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Brexit is a two-sided coin for Indian firms looking to invest in the UK

As the Prime Minister opens the India-UK Tech summit in New Delhi, Anuj Chande, Partner and head of the South Asia group at Grant Thornton UK LLP comments on the impact Brexit may have on Indian companies looking to invest in the UK.

“Brexit appears to be a two-sided coin for Indian firms looking to invest in the UK. The majority of Indian firms are concerned about what the UK’s future relationship with Europe will be. For those firms who use the UK as a launchpad into Europe, it will present challenges. For other Indian firms it may offer significant opportunities. Since it is now 20% cheaper to buy UK assets, we’re seeing increased interest from Indian firms looking to acquire UK businesses, particularly in food manufacturing and distribution, and in the technology sector.

“Some sectors may feel the impact more than others. For example, many Indian pharmaceutical companies are based in the UK. However, if the European regulator for drug registration and approval, currently headquartered in London, is relocated, this could cause difficulties for these firms. Since the EU/India trade agreement has been on the negotiating table for nearly a decade, Brexit may provide for a quicker bilateral trade agreement. However, it is unlikely that negotiations will take place while the UK is still part of the EU.”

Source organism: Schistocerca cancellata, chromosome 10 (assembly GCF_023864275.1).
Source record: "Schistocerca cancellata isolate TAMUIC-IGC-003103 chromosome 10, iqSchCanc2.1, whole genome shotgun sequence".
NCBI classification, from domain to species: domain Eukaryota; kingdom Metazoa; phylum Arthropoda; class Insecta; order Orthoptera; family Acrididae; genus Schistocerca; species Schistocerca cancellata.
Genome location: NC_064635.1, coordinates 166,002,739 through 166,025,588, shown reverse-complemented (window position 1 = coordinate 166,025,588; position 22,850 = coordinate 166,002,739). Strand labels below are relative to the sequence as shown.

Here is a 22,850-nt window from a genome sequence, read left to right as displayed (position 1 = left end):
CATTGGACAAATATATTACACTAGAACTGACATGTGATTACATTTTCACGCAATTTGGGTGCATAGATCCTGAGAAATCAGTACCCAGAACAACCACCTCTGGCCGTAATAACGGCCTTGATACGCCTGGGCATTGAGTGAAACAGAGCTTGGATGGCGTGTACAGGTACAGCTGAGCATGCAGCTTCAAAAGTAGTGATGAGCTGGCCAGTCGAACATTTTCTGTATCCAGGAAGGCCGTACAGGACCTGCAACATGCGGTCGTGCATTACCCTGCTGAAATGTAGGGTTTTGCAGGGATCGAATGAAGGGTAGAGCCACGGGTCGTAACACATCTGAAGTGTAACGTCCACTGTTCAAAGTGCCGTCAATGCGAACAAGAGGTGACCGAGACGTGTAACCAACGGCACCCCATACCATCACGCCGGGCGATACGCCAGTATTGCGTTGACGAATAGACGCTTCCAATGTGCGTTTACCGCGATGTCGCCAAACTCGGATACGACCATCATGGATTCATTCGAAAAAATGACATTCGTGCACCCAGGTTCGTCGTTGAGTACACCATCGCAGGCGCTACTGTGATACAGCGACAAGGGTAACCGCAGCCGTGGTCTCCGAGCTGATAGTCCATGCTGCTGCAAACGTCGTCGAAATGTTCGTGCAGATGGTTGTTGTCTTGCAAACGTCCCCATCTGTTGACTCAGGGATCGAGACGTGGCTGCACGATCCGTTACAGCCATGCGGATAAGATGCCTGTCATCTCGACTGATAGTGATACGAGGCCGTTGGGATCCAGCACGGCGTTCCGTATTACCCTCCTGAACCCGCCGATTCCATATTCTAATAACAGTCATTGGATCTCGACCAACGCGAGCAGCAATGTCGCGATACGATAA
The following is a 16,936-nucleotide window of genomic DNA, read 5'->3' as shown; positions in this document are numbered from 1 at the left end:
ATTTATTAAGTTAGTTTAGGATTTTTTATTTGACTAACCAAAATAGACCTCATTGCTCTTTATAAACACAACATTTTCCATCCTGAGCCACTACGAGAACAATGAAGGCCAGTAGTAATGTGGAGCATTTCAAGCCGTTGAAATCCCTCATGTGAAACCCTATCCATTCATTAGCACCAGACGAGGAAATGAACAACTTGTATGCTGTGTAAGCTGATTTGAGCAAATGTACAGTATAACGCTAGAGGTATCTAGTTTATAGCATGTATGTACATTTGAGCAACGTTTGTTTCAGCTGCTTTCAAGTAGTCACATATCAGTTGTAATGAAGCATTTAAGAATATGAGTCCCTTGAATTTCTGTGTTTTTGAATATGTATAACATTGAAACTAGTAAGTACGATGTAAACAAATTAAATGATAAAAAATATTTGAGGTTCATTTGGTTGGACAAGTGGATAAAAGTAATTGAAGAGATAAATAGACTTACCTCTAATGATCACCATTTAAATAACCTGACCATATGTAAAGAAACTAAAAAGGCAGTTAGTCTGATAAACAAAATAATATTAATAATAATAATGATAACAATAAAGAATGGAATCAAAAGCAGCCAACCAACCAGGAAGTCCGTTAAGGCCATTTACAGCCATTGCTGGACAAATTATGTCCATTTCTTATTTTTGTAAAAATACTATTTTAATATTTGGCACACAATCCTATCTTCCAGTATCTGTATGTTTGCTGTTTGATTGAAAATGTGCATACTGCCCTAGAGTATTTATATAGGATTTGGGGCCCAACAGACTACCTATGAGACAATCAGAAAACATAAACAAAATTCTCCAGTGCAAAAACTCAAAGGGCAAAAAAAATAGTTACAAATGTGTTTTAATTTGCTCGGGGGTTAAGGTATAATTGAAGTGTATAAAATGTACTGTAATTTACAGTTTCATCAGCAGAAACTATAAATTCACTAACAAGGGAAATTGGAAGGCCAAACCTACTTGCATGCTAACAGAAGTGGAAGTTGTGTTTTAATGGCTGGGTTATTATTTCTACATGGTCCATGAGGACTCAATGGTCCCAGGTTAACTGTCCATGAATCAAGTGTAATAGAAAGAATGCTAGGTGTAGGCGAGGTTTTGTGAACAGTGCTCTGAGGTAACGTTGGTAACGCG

“Given the current uncertainty, it is dangerous for the UK government to make promises to Indian companies. Instead we should focus on the positives that the UK can offer to firms from India even from outside the EU. Namely a shared language, low tax access to skills such as design technology and globally-recognised brands. As negotiations continue as to what Brexit will mean, we must remember that Britain and India still share deep cultural links that will continue to make the UK an attractive place to establish a base.” 

A recent Grant Thornton report, , demonstrates that fast-growing Indian companies employ almost 110,000 employees in the UK, and pay combined UK corporate tax of almost £650 million, up from £500m last year. The report also showed that a third (32%) of high-growth Indian firms in the UK operate in the technology sector, and 22% in pharmaceuticals and chemicals.

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